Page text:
The Controlled Trial of Apremilast for Rheumatoid Arthritis Treatment (CARAT)
The purpose of this study is to compare the effects of apremilast with a placebo (an inactive substance that looks like apremilast) on you and other people with rheumatoid arthritis.
The investigators will be collecting information in this study to help us determine -
- the safety of apremilast in patients with active rheumatoid arthritis
- how long it takes for patients with active rheumatoid arthritis to respond to apremilast
- how long the effects of apremilast last after the treatment has ended.
|Study Design:||Allocation: Randomized
Endpoint Classification: Safety/Efficacy Study
Intervention Model: Parallel Assignment
Masking: Double Blind (Subject, Investigator)
Primary Purpose: Treatment
|Official Title:||The Controlled Trial of Apremilast for Rheumatoid Arthritis Treatment|
- To determine the time to response for subjects with active RA taking apremilast (30 mg per os [PO], twice per day [BID]) [ Time Frame: 1.5 years ] [ Designated as safety issue: No ]
- Determine time to flare when apremilast is withdrawn [ Time Frame: 1.5 years ] [ Designated as safety issue: No ]
- Assess the efficacy and magnitude of response to apremilast in active RA measured by ACR 20, 50, & 70 response rates [ Time Frame: 2 years ] [ Designated as safety issue: No ]
- Assess safety of apremilast in subjects with active RA [ Time Frame: 2 years ] [ Designated as safety issue: Yes ]Review of labs and possible adverse effects of study drug including Data Safety Monitoring Committee analysis.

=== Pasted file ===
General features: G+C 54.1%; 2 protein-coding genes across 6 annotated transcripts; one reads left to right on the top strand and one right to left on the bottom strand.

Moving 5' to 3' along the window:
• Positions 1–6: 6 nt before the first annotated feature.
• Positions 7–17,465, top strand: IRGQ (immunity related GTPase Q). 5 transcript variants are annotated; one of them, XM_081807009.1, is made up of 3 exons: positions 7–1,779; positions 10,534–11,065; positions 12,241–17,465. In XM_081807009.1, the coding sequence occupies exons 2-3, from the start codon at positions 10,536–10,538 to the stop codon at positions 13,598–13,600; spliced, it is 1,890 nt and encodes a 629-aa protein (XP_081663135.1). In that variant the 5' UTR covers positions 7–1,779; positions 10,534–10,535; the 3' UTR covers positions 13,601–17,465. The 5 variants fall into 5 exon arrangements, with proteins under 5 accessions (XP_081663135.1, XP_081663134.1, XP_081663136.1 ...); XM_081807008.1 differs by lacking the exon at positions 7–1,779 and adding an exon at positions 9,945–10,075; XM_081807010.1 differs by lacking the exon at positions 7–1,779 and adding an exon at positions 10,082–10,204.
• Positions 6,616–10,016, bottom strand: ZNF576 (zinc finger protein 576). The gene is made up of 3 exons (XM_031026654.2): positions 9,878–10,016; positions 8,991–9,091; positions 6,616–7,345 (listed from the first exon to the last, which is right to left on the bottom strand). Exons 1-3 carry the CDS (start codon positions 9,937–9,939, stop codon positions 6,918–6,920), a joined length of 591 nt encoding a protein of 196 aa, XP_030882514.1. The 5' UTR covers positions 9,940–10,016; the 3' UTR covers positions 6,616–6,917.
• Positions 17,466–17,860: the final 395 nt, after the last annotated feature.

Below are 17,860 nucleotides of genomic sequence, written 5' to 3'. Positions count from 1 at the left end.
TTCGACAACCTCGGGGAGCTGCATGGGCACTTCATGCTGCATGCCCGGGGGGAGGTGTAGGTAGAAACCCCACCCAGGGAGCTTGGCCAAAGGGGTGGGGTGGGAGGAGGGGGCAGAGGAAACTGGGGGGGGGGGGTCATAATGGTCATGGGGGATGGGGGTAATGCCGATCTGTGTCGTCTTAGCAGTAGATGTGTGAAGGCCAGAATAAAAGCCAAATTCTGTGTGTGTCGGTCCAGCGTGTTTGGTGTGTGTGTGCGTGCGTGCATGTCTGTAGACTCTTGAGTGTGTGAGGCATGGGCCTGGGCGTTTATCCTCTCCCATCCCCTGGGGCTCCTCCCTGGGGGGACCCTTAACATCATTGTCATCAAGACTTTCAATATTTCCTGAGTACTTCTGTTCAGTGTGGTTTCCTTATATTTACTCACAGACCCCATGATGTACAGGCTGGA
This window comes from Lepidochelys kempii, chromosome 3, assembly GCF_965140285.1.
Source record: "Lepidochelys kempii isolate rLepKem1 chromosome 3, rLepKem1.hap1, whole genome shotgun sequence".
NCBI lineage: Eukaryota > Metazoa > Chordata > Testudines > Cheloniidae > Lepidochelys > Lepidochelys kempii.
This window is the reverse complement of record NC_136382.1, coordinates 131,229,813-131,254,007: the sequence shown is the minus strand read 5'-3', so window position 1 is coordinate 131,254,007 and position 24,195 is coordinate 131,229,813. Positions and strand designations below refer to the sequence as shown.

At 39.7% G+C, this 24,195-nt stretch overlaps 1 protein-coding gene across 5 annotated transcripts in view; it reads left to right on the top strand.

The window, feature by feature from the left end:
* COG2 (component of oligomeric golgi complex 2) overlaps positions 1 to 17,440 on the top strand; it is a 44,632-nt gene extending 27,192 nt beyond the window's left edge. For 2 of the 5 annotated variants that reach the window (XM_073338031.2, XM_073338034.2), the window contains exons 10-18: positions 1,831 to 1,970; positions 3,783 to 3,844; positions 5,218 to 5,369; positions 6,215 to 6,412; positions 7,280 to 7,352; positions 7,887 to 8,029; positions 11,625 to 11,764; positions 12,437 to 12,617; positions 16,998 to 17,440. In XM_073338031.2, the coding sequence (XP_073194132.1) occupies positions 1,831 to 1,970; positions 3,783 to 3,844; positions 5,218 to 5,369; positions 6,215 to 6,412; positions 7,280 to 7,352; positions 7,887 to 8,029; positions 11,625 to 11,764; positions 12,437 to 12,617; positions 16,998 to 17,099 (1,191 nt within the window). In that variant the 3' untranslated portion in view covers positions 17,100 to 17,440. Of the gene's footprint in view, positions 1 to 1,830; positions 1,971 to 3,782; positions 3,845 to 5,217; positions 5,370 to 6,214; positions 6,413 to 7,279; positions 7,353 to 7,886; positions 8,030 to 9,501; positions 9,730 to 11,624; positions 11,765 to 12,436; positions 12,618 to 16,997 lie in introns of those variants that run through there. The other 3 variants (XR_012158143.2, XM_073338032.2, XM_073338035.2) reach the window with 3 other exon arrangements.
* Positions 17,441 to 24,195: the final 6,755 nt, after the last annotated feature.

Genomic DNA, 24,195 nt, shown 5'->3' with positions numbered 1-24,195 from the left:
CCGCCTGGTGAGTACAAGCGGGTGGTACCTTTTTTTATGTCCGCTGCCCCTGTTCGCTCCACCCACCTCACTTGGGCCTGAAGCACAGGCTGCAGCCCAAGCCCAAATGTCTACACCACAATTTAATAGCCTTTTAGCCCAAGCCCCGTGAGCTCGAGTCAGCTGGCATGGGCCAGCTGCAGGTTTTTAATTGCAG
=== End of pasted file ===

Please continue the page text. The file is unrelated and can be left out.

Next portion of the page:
|Study Start Date:||May 2010|
|Estimated Study Completion Date:||June 2013|
|Estimated Primary Completion Date:||June 2013 (Final data collection date for primary outcome measure)|
|Active Comparator: 2||
30 mg BID apremilast taken orally for the first 12 weeks followed by responders randomized to either 30 mg BID apremilast (oral) or 30 mg BID placebo (oral) for 8 weeks
Placebo Comparator: Aprimalast
Placebo Compared to aprimalast arm
Many manifestations associated with RA result from, or are significantly influenced by, the effects of pro-inflammatory cytokines (e.g., TNF, IL-1, IL-6). Specific inhibition of these cytokines with newer, parenterally administered biologic agents has revolutionized the treatment of RA. Apremilast is a novel, orally administered drug which approaches the reduction of pro-inflammatory cytokines via inhibition of phosphodiesterase type 4 (PDE4).
Apremilast, Acetamide, N-[2-[ (1S)-1-(3-ethoxy-4-methoxyphenyl)-2-(methylsulfonyl) ethyl]-2,3-dihydro-1,3-dioxo-1H-isoindol-4-yl] is a phosphodiesterase type 4 (PDE4) inhibitor under development for use in the treatment of inflammatory conditions.
PDE4 is one of the major phosphodiesterases expressed in leukocytes. Inhibitors of PDE4 cause accumulation of intracellular cyclic adenosine monophosphate (cAMP), which in turn activates protein kinase A and other downstream effectors, resulting in inhibition of pro-inflammatory cytokine transcription and other cellular responses such as neutrophil degranulation, chemotaxis, and adhesion to endothelial cells.
In human cellular models, apremilast inhibited production of inflammatory mediators such as TNF-α, IL-12, IL-2, IFN-γ, IL-5, IL-8, leukotriene B4 (LTB4), and the adhesion molecule CD18/CD11b (Mac-1).
Apremilast has also been shown to be a potent anti-inflammatory agent in several animal models of inflammation.
|Contact: John Cush, MD||214-987-1253||John.Cush@Baylorhealth.edu|
|United States, Texas|
|Baylor Research Institute - Arthritis Care and Research Center||Recruiting|
|Dallas, Texas, United States, 75231|
|Contact: John Cush, MD 214-987-1253|
|Sub-Investigator: Kathryn Dao, MD|
|Sub-Investigator: Leilani Law, RN, ANP|
|Principal Investigator:||John Cush, MD||Baylor Research Institute|